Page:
Beans Gallipoli - the Diaries of Australias Offical War by Kevin ( Ed. ) Fewster

By Kevin ( Ed. ) Fewster

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Sample text

But he did try to ensure such accuracy by consulting, as far as possible, those who had seen or otherwise taken part in the events. The constant falsity of second-hand evidence (on which a large proportion of war stories are founded) was impressed upon him by the second or third day of the Gallipoli campaign, notwithstanding that those who passed on such stories usually themselves believed them to be true. All second-hand evidence herein should be read with this in mind. 16 Sept. W. QX5 29/9/06 12:30 PM Page 23 CHAPTER 1 ‘Good luck to you boys’ 21 October–3 December 1914 ‘Good luck to you boys’ On 3 August 1914, as the threat of war in Europe loomed, the Australian Government notified Britain that it was willing to despatch an expeditionary force of 20,000 men should the need arise.

Au). Many of Bean’s Gallipoli photographs can also be seen online at the Memorial’s website. Over 90 years have passed since Bean penned his diaries, notes and newspaper articles on the Gallipoli Peninsula. In the intervening decades, technology has seemingly revolutionised war and war reporting. But some things might not be as different as first impressions suggest. The 2003 invasion of Iraq by American and Allied forces saw the emergence of what was presented as a new wartime phenomenon: the embedded journalist war correspondent.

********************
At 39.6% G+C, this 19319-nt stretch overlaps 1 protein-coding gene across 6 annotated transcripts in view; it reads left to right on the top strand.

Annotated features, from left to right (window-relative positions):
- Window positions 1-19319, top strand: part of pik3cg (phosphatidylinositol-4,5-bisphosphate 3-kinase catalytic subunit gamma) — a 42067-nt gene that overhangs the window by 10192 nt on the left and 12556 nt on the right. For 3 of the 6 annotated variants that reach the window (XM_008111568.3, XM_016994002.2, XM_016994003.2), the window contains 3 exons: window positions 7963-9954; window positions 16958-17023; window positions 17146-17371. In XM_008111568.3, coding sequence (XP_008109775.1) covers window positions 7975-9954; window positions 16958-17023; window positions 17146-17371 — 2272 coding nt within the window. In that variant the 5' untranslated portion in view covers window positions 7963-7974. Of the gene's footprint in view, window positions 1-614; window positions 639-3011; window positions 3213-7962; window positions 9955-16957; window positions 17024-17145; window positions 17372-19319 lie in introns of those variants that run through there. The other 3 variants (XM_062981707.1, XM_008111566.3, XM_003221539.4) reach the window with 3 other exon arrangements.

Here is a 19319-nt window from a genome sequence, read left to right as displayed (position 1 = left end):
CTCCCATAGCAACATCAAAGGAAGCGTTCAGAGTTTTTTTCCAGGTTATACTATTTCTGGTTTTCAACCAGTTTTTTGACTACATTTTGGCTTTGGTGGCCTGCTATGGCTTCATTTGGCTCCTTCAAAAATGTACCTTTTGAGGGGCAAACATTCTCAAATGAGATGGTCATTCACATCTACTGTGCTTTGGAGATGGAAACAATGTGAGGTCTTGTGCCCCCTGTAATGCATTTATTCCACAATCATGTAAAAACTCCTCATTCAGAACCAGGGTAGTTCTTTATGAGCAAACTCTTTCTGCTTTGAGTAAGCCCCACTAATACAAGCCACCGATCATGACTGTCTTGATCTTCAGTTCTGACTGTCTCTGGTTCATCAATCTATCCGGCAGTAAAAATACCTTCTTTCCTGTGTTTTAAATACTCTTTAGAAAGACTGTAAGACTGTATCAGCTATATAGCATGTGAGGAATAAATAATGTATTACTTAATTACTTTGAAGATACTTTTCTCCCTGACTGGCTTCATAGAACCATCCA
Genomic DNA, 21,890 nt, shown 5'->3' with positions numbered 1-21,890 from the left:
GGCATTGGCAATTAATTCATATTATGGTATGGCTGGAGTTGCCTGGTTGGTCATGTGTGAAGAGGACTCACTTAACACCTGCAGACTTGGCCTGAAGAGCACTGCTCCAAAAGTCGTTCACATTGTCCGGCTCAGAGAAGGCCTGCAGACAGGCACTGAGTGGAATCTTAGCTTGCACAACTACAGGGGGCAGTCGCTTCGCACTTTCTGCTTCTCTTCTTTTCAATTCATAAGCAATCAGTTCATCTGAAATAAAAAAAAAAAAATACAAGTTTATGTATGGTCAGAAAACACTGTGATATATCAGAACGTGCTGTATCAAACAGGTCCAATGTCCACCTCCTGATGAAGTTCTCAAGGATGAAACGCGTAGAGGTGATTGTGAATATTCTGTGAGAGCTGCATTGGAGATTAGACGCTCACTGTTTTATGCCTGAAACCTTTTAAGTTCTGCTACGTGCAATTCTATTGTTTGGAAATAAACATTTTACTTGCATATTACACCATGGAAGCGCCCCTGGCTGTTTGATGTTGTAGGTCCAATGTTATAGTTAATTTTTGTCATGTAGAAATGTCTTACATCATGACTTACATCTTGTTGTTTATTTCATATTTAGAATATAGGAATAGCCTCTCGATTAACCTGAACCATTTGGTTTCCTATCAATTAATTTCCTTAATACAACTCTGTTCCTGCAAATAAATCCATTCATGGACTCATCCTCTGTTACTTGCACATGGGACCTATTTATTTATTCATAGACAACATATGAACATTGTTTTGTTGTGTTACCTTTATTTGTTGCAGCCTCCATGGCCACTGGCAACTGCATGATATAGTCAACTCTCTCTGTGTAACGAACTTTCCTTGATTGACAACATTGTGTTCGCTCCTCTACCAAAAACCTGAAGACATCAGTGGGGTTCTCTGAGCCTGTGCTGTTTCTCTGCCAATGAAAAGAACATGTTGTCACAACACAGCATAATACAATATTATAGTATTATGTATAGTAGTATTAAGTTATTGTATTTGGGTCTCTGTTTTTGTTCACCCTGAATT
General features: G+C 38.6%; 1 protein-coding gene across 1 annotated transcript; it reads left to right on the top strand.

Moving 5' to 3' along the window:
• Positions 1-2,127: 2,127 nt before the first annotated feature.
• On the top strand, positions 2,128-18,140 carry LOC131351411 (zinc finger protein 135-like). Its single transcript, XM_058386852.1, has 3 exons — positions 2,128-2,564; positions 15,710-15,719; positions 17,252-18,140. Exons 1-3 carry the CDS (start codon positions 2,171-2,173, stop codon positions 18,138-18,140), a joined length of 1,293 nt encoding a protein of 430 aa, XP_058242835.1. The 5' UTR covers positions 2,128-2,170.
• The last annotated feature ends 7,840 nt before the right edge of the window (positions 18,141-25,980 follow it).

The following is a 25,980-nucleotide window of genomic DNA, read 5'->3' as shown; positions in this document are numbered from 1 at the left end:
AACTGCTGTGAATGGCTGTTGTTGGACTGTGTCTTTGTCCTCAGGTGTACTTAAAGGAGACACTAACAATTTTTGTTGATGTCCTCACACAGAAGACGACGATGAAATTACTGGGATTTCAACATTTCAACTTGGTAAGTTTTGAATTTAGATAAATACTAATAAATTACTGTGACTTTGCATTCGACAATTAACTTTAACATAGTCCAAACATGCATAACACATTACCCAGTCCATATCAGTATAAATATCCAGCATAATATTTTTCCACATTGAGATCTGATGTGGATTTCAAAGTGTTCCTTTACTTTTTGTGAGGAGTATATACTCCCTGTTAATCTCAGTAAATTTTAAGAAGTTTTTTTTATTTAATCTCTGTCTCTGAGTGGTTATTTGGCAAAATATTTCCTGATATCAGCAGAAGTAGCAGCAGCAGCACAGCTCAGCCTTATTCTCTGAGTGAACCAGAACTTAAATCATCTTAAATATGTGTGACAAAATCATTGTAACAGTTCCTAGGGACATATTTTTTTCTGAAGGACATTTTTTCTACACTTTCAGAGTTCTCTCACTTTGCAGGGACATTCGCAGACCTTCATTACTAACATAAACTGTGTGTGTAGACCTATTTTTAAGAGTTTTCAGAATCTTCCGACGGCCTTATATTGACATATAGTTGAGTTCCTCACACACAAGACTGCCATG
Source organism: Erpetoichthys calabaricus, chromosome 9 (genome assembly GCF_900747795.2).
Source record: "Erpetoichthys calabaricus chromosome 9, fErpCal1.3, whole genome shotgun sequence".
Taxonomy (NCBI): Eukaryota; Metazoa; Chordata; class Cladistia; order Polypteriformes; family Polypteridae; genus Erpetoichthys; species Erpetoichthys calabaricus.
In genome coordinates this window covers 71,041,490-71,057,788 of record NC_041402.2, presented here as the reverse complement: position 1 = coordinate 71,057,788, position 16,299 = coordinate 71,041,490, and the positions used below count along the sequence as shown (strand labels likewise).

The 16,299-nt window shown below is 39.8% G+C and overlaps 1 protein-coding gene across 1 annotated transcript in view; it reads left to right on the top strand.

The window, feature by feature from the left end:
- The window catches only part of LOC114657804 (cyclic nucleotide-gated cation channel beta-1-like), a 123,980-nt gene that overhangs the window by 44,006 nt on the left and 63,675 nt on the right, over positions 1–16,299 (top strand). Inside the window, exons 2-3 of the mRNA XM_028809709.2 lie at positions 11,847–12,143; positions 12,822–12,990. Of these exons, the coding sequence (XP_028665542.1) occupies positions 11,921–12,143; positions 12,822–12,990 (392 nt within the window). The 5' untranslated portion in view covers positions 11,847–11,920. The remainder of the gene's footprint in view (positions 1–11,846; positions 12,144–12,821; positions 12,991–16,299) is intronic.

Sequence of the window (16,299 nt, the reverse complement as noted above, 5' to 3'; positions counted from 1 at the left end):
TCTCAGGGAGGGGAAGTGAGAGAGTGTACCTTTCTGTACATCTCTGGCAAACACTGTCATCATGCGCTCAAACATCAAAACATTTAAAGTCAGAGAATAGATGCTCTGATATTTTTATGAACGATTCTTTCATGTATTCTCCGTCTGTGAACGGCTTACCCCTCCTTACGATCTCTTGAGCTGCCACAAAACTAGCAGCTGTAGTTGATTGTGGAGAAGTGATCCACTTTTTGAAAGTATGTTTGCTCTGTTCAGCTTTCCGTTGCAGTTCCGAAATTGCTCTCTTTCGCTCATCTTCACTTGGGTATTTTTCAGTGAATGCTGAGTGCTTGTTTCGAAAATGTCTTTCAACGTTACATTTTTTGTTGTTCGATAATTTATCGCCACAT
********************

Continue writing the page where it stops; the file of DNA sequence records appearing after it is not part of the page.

Ship was getting in anchor as I went up on deck. Minotaur and Melbourne already moving out. We steamed slowly down line . . QX5 29/9/06 12:30 PM Page 27 ‘Good luck to you boys’ 27 Image rights unavailable HMT Orvieto leads HMT Southern and HMT Pera out of King George’s Sound, Albany, Western Australia, 1 November 1914. Unbeknown to them, for many of the troops aboard the 36-ship convoy this would be the last time they saw Australia. AWM NEG. NO. G01542 spite of the fact that a convoy order had been given that ships were to be at attention when passing other ships.

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